Are you ready to replant your vegetables, flowers or herbs this season in your existing garden beds? Consider this: soil is like a bank account and nutrients are the currency. Remember all of those tomatoes you picked last season? They were chock-full of nutrients from the soil, converted into food by your plants (eureka!). To produce another gigantic bounty this go-around, it’s time to deposit into your soil’s bank account to replenish that nutrient-goodness, organically.
1. Top off your garden containers/beds with new organic potting soil or finished compost. Organic matter in soil like a sponge: excellent at retaining moisture and nutrients. These products (compost or potting soil) can be found at your local garden center, or try hitting up Amazon Prime for bags of soil (plus muscle that free shipping).
If your container or garden bed is full to the brim with soil, take some out and freshen up the mixture with new material. (Don’t treat your soil like dirt!)
2. Mix organic granular fertilizer* or blood meal* into your potting soil before planting. Try a general soil-boosting mixture, or use organic blood meal (primarily nitrogen). In most cases, soil can benefit from an all-around boost, but doing a simple soil test isn’t a bad idea here. Check out your local Extension Agency for a professional soil test, or order an inexpensive one on Amazon. This will indicate whether your soil is deficient in a particular nutrient.
Plants need a variety of nutrients from the soil to produce roots, leaves, flowers, fruit, and seeds. Soil nutrient composition is like the staves of a whiskey barrel: the least-present element will be the limiting factor for optimal plant growth (analogous to the lowest stave on a whiskey barrel, responsible for the whole container spilling out). Nitrogen is the most widely used element for vegetables, so after a growing cycle it usually becomes the limiting factor.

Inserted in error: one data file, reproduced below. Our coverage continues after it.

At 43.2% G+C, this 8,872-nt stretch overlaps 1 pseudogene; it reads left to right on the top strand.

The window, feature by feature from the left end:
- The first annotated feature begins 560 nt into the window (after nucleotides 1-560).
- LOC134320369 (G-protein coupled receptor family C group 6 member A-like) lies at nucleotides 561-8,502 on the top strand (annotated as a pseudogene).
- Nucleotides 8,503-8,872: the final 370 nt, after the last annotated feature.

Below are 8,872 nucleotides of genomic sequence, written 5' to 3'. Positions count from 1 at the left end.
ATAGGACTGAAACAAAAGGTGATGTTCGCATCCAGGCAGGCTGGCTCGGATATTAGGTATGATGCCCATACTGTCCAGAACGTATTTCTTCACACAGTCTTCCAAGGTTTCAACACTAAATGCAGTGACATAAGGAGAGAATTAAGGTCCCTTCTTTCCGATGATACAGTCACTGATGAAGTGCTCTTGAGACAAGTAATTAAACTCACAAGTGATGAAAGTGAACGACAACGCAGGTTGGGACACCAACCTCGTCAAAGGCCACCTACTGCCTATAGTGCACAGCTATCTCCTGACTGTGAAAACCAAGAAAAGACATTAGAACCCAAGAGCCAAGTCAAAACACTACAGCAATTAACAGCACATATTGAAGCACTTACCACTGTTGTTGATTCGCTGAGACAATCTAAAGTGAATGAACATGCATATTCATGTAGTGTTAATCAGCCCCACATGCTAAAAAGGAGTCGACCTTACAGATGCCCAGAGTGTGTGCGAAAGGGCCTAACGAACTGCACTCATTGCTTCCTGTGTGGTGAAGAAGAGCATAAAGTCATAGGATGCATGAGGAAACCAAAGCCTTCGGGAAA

*Make sure to always read the label on the fertilizer container to know how much to apply!
3. Side-dress your seedlings with organic granular fertilizer after plants are 6-8" tall. If you forgot to fertilize your soil before planting, this is a great way to boost nutrients in the soil. Granular or dry fertilizer needs to be watered-in to dissolve and be taken up by the plants' roots, so make sure to apply it around the base of the plant. Dry fertilizer is great to add to the soil after you harvest herbs, greens or fruit, especially if you intend on continuing to harvest from the same plants.
4. Use liquid organic fertilizer to side-dress (apply at the base of the plant) or spray leaves. Liquid organic fertilizer is a convenient option because it can be absorbed directly through the plant's leaves or roots.
To apply your liquid fertilizer, first read the instructions. Even organic fertilizer is powerful and has to be diluted with water (picture gulping cold brew coffee-concentrate vs. diluting with water!). Fill a spray bottle with water part-way and pour fertilizer concentrate with the suggested ratio. Make sure to discard any remaining diluted mixture after each use to avoid a smelly spray bottle.
Spray the diluted fertilizer directly onto your plants' leaves after harvesting from your Herbsheet. This is a great boost of nutrients to encourage regeneration of your garden for future healthy harvests.
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GROW-ON with that healthy soil!
Keep us posted on your growing projects.